A lot of times, folks will ask me how to learn more about cheese. There’s no one way to go about it, but here’s what I usually suggest!
Taste as much cheese as possible. I’m not talking about eating kilos of cheese every week. I mean conscientiously taste many types of cheese on a regular basis. Compare and contrast cheeses side by side to understand differences in aroma, sight, texture, mouthfeel, flavor, and finish. Use all of your senses to experience a cheese. Try out the same cheese or cheese type made by different companies, at different times of year, from different places, at different ages. Try to articulate what the rind looks like, what the paste (the inside) looks like, what it smells like, what texture it has in your mouth. Take notes so you can remember what you’ve tasted. One notebook floating around there that I particularly like is the 33 Pieces of Cheese notebook. It lets you fill in info about a cheese’s provenance, milk type, name, and even price. Or just create a document or table on your computer!
Get to know your local cheesemongers. Knowledgeable cheesemongers are often your best resource about the cheeses available in your area. They know what’s good at the moment in the cheese case, since they’re the ones who care for these little gems when they arrive in the store. Don’t be afraid to ask them for samples. If you really want to get them going, ask about ways to cook with or serve cheeses. Ask about where the cheese comes from, and who makes it. Ask them about wine pairings, or beer pairings, or chocolate pairings. Ask them what kind of bread they think would go best with a given cheese. Cheesemongers love to share their knowledge and passion for these little morcels of aged milk. To find cheese shops near you, check Culture Magazine’s cheese shop directory.
Visit a cheese festival. Taste lots of cheese while you’re there! Eat, drink, play around with pairings. Talk to the people behind the tables. Ask them questions about their animals, their facilities, what got them into cheese, anything you’d like!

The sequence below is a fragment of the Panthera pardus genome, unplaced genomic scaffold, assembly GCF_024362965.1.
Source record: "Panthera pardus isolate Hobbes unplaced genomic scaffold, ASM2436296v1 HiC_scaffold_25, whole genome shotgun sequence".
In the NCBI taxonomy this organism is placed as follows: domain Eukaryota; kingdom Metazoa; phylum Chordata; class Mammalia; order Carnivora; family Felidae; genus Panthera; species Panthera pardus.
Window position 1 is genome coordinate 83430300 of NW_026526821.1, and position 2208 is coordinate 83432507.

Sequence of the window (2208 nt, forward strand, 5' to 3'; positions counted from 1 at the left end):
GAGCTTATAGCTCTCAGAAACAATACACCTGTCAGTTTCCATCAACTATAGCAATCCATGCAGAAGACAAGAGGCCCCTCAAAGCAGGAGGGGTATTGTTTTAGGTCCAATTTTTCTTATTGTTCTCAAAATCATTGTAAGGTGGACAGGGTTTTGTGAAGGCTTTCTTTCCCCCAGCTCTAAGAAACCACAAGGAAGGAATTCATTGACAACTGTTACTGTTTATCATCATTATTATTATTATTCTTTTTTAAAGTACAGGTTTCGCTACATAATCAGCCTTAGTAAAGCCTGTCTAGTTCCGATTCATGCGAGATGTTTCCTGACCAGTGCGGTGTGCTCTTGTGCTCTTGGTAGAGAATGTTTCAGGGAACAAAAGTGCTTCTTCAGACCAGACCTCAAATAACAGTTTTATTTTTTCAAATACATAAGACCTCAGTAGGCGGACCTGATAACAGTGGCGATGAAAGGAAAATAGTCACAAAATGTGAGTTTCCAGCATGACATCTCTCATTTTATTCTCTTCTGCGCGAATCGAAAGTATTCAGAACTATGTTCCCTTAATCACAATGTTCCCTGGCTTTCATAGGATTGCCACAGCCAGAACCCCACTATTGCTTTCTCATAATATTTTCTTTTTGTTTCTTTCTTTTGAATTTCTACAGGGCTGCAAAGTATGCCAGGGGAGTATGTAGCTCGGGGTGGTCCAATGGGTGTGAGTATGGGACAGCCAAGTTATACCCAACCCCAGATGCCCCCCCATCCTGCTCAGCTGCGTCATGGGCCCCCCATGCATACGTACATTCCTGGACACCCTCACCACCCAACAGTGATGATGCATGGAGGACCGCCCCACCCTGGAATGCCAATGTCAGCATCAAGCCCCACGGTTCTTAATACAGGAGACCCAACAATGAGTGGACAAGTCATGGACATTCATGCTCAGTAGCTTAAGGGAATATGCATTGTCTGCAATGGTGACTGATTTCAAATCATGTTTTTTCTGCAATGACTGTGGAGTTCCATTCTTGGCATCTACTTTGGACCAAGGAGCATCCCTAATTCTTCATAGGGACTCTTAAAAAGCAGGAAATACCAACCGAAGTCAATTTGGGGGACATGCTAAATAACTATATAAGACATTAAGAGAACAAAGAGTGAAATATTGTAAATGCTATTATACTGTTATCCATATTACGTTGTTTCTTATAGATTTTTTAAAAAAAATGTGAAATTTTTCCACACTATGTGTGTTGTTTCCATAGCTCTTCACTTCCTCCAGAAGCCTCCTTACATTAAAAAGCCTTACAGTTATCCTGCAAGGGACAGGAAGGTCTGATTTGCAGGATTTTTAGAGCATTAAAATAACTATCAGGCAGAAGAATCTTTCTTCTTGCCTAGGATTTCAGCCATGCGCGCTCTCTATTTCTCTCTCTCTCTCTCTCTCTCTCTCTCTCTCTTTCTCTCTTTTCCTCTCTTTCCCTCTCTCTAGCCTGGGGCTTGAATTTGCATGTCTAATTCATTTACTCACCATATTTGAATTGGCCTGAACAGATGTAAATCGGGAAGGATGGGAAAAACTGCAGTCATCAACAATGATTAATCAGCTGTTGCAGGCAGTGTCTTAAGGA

Volunteer or work. If you’re really in for a hardcore cheese experience, see if you can find part time work behind a cheese counter, or selling cheeses at a farmers market for a local cheesemaker. If you want less of a commitment, see if you can volunteer at a local cheese festival or special event. If you’re looking for more of a commitment, see if a cheesemaker, distributor, or retailer near you is looking for a cheese guru and learn on the spot! You can also join a cheese or food society if there is one near you. For instance, I’ve been involved with the California Artisan Cheese Guild for a few years, and have had the chance to connect with industry folks, taste cheese, and learn about the cheese industry and craft.
Take a class. It can be helpful to check in with a cheese expert to provide yourself with a framework to taste, cook with, or pair cheeses. If you’re at a loss on how to articulate what you’re experiencing, working with the guidance of a pro can make things all clear! If you want to learn how to make cheese, there are classes for that as well!
Read about cheese. There are so many great books out there about cheeses of different regions of the world, cooking, pairing, and making cheese. Here are some of my favorites:
Artisan Cheese Making at Home: Techniques and Recipes for Mastering World-Class Cheeses by Mary Karlin and Ed Anderson
The Cheese Board: Collective Works: Bread, Pastry, Cheese, Pizza by the Cheese Board Collective Staff
Mastering Artisan Cheesemaking: The Ultimate Guide for Home-Scale and Market Producers by Gianaclis Caldwell and Ricki Carroll
Cheese & Beer by Janet Fletcher
Di Bruno Bros. House of Cheese: A Guide to Wedges, Recipes, and Pairings by Tenaya Darlington
Cheese: A Connoisseur’s Guide to the World’s Best by Max McCalman and David Gibbons
Some online cheese resources and other blogs to follow:
Happy cheese hunting!